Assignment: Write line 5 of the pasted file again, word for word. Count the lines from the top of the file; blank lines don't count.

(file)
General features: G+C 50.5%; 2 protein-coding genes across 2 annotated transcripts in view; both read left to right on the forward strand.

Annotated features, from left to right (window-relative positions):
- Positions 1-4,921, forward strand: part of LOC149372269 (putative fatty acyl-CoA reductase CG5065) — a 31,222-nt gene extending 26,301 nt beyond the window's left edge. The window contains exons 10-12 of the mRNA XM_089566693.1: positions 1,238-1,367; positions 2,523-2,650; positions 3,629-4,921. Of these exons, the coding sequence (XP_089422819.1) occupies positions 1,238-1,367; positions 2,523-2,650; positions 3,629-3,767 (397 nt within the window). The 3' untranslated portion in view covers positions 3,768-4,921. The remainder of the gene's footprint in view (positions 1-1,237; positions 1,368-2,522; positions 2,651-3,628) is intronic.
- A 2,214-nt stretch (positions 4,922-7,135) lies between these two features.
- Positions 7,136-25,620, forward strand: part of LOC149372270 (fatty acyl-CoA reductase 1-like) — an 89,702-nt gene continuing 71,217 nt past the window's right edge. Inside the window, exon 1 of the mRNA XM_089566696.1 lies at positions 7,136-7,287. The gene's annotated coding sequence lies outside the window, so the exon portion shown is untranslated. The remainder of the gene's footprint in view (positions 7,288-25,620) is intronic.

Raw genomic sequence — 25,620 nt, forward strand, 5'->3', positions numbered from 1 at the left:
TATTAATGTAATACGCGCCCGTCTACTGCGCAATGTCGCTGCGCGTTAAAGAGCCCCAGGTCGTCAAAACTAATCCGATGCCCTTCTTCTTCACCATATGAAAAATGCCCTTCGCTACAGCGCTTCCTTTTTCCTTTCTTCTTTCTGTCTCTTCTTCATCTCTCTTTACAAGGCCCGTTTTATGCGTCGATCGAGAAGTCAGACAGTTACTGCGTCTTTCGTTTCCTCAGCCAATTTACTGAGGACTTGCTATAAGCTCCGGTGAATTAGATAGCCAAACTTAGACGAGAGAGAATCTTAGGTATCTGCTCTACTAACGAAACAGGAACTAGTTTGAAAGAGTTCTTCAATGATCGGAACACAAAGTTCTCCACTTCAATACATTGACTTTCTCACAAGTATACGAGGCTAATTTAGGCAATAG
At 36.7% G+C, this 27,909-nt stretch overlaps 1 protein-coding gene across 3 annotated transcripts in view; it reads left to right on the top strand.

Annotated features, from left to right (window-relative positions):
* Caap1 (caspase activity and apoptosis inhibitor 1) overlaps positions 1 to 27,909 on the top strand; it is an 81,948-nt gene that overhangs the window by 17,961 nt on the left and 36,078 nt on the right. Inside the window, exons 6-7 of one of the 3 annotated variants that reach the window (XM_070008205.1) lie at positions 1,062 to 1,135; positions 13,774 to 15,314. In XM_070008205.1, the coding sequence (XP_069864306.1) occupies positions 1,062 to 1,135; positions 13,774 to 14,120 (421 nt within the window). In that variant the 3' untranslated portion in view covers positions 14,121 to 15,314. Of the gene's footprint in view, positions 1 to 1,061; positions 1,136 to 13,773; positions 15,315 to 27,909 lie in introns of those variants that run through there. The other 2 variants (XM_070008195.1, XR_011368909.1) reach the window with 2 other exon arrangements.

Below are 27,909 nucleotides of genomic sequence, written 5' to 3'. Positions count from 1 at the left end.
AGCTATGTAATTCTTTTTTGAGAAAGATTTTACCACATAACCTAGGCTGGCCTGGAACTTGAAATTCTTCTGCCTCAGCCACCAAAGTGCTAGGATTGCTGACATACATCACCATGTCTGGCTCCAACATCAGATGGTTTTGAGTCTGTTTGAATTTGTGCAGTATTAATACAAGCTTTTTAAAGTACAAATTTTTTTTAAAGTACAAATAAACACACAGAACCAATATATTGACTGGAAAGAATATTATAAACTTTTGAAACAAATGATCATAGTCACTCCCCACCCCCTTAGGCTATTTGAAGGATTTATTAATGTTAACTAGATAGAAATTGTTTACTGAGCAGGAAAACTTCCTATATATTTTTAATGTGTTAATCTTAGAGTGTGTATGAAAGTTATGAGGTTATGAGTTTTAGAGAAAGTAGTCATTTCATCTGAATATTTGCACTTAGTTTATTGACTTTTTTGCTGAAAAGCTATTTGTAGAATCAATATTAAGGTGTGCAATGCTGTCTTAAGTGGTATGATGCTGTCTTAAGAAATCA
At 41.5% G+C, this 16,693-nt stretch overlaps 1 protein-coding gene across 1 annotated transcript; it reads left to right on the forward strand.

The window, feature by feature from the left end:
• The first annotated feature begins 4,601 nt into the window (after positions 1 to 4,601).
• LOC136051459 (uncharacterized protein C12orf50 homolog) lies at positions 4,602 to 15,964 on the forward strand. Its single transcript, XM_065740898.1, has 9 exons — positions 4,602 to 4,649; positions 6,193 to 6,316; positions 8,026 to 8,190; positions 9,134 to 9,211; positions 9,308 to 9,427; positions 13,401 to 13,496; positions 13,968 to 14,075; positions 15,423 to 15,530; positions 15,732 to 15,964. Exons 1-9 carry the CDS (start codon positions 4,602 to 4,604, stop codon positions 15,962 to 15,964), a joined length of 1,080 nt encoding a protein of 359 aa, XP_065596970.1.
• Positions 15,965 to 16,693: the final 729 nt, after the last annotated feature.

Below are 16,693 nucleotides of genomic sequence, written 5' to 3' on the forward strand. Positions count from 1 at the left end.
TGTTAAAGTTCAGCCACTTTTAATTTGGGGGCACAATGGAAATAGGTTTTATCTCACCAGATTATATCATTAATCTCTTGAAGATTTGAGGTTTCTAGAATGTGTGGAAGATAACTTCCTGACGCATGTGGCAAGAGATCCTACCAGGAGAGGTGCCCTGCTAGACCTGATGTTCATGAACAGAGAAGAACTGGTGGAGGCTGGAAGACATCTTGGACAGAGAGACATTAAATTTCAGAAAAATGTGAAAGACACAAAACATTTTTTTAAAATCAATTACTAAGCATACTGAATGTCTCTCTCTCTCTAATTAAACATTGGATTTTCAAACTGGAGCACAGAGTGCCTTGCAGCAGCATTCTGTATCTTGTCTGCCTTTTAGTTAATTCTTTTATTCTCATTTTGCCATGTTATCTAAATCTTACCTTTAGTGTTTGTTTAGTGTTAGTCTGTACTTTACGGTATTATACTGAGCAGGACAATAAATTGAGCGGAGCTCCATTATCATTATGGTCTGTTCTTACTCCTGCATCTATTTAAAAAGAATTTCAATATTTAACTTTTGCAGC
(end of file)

- Positions 7,136-25,620, forward strand: part of LOC149372270 (fatty acyl-CoA reductase 1-like) — an 89,702-nt gene continuing 71,217 nt past the window's right edge. Inside the window, exon 1 of the mRNA XM_089566696.1 lies at positions 7,136-7,287. The gene's annotated coding sequence lies outside the window, so the exon portion shown is untranslated. The remainder of the gene's footprint in view (positions 7,288-25,620) is intronic.